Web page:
AMD Radeon RX 5600 XT Review: A Top-Notch 1080p Gaming GPU
AMD Radeon RX 5600 XT - FC 5, Final Fantasy, Overclocking, Acoustics And Power
Next up, we’ve got some benchmark scores from FarCry 5, the latest installment in the storied franchise. Like its predecessors, FarCry 5 is a fast-action shooter set in an open world environment with lush visuals and high graphics fidelity. The game takes place in a fictional county in Montana, where a cult has taken over control of the area. We tested all of the graphics cards here at multiple resolutions using Ultra Quality settings to see how they handled this recently-released AAA title.
The Sapphire Pulse Radeon RX 5600 XT performed well in our FarCry 5 tests. When using the Performance BIOS, the card sits near the top of the charts at both resolutions, trialing only the higher-end Radeon RX 5700. When using the Silent BIOS, the Sapphire Pulse Radeon RX 5600 XT's performance dips down only slightly, but is still high enough to outrun the GeForce RTX 2060.
Final Fantasy XV
Overclocking The Sapphire Pulse Radeon RX 5600 XT
We also spent some time overclocking the Radeon RX 5600 XT using the performance and tuning tools built into AMD's Adrenaline Edition 2020 drivers. Like previous-gen Radeons, when the Navi-based GPU at the heart of this card is boosting, frequencies and voltages scale upwards (power and temperature permitting) based on the GPU's workload and thermal threshold at the time. With the tuning options built into AMD's driver suite though, users have the ability to manually alter frequencies, voltages, fan speeds, and the max power target, to fine tune performance, power, and acoustics.
With previous-generation Radeons, though the GPUs had multiple sensors built-in, a single sensor had been used to determine the GPU temperature and data from that lone sensor was used to control the card's thermal profile. With newer GPUs, AMD has incorporated a network of multiple thermal sensors at strategic locations across the die. Data gathered from this array of sensors is used to determine what AMD is calling the "Junction Temperature", and it's the Junction Temperature that is used to tune the card's power and thermal profiles (the Junction Temperature is effectively the hottest part of the GPU die at any given time). AMD claims the increased resolution and accuracy from the additional thermal sensors allows it to increase overall sustained performance, because throttling based on the Junction Temperature is more reliable and effective.
The tuning options built into AMD's Radeon Software suite offer manual tuning, along with automatic under-volting and automatic GPU and Memory overclocking. Ideally, finding the lowest stable voltage and highest stable memory and GPU clocks, while also increasing the max power target and keeping temperatures low, will yield the best overall overclocking results with a Navi-based GPU like the one on the Radeon RX 5600 XT.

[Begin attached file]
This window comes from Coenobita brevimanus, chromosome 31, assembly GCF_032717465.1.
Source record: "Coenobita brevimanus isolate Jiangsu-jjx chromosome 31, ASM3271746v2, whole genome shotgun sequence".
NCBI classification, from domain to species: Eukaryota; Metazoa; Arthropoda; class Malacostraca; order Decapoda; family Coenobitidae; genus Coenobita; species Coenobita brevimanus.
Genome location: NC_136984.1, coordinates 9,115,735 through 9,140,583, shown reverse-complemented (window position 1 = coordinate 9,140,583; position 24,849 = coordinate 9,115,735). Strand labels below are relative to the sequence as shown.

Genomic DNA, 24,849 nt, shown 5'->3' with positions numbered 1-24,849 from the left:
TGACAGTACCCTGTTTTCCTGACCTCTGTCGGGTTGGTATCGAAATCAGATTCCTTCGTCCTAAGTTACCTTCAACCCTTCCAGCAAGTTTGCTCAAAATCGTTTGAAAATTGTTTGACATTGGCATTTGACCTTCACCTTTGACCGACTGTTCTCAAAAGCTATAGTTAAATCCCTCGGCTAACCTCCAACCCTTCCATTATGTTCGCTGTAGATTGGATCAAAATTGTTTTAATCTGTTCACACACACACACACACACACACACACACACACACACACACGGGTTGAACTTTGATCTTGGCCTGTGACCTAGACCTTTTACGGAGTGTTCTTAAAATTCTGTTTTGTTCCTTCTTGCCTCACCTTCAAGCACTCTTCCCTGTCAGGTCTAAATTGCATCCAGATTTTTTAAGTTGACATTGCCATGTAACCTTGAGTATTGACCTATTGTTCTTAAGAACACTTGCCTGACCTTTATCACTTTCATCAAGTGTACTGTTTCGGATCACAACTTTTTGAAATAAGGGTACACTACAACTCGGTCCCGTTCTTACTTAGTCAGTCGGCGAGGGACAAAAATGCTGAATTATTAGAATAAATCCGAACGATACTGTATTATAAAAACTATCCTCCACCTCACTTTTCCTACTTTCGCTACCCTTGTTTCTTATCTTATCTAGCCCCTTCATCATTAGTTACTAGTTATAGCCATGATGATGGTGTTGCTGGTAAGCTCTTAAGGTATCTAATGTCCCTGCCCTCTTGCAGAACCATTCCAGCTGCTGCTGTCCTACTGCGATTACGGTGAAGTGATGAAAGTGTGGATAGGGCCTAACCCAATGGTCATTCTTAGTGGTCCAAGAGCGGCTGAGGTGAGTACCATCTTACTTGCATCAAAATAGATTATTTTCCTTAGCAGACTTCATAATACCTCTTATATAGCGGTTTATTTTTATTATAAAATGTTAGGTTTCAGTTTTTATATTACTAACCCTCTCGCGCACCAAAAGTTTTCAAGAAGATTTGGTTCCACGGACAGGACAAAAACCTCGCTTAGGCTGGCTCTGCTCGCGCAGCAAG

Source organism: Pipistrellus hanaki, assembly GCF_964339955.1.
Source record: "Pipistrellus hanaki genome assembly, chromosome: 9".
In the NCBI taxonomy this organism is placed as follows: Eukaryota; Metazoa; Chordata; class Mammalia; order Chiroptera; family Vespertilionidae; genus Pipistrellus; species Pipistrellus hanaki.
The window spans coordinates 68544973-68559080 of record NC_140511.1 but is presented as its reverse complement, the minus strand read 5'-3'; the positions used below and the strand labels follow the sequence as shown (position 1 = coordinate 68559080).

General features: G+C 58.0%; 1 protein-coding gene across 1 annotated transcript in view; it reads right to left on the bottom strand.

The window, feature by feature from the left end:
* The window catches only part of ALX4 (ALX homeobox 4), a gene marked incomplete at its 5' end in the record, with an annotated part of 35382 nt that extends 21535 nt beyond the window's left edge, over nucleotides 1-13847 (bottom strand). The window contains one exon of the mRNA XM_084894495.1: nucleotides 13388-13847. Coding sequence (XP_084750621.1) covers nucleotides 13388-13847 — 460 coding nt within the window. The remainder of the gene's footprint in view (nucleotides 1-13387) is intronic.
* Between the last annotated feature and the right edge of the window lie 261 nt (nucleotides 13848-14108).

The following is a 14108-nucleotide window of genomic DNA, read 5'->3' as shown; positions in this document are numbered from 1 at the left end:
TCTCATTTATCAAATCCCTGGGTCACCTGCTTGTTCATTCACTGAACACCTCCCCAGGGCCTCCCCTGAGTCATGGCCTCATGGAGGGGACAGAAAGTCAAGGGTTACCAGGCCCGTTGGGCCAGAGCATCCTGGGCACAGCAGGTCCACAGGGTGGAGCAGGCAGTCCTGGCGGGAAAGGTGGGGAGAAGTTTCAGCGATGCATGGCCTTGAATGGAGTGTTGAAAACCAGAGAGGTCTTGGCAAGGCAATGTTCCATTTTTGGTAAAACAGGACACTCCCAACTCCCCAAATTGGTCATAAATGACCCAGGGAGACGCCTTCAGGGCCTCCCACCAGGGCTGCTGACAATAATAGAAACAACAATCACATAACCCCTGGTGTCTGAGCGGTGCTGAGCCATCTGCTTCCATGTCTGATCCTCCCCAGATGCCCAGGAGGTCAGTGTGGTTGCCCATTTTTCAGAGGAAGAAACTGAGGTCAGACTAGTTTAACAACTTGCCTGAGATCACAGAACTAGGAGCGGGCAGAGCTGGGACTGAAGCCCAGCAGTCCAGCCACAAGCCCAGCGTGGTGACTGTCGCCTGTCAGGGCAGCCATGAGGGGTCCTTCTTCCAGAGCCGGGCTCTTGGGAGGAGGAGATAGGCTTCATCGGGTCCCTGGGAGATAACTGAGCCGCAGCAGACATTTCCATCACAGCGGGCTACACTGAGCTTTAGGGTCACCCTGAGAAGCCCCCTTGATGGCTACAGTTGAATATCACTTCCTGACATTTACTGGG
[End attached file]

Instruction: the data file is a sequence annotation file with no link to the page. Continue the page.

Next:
Sapphire Pulse Radeon RX 5600 XT Overclocked
At its stock settings, we saw the GPU clock typically hovering around the 1,700MHz mark while gaming (give or take, obviously) with the Sapphire Pulse Radeon RX 5600 XT we used for testing. We found that we could easily max-out the memory clock on our card to 1,860MHz (14.8Gbps), and with a mild under-volt to 981mV, a 1,800MHz max boost clock was perfectly stable. For good measure, we also slightly increased the maximum fan speed to 50% at the upper end of the curve, to ensure temperatures weren't an issue. In the end, we saw slightly higher, real-world game clocks commonly in the 1,680MHz - 1,733MHz, though it occasionally spiked higher and temperatures remained low, as you can see in the screen-shot above.
While we had the card overclocked, we saw only a moderate increase in performance in the 3DMark Time Spy benchmark, but Shadow Of The Tomb Raider showed a full 3 FPS increase, which brought the Sapphire Pulse Radeon RX 5600 XT closer to catching the Radeon RX 5700 and extended its lead over the GeForce RTX 2060 in this game.
Our goal was to give you an idea as to how much power each configuration used while idle and also while under a heavy gaming workload. Please keep in mind that we were testing total system power consumption at the outlet here, not the power being drawn by the graphics cards alone. It's a relative measurement that gives you a decent view of how much additional power draw a graphics card is placing on a system while gaming.
Radeon RX 5600 XT Thermals And Acoustics
Noise output wasn't an issue with the Sapphire Pulse Radeon RX 5600 XT in its default configurations either. The card was quiet throughout our testing, regardless of the workload. The fans on the card do spin up to barely audible levels when the GPU is warmed-up and under sustained load for a while, but they are very quiet overall and while the card is idling the fans stop spinning altogether. Using the Performance mode BIOS our test system output only 46.7dBA with the sensor only inches away from the card in an open case. While overclocked, with the maximum fan speed manually ramped up to 50%, the noise level crept up to just over 50dBA, which was clearly more audible, but that can easily be brought down considering how low the 5600 XT's temperatures remained, even while overclocked. In short, the Sapphire Pulse Radeon RX 5600 XT is quiet during real-world use.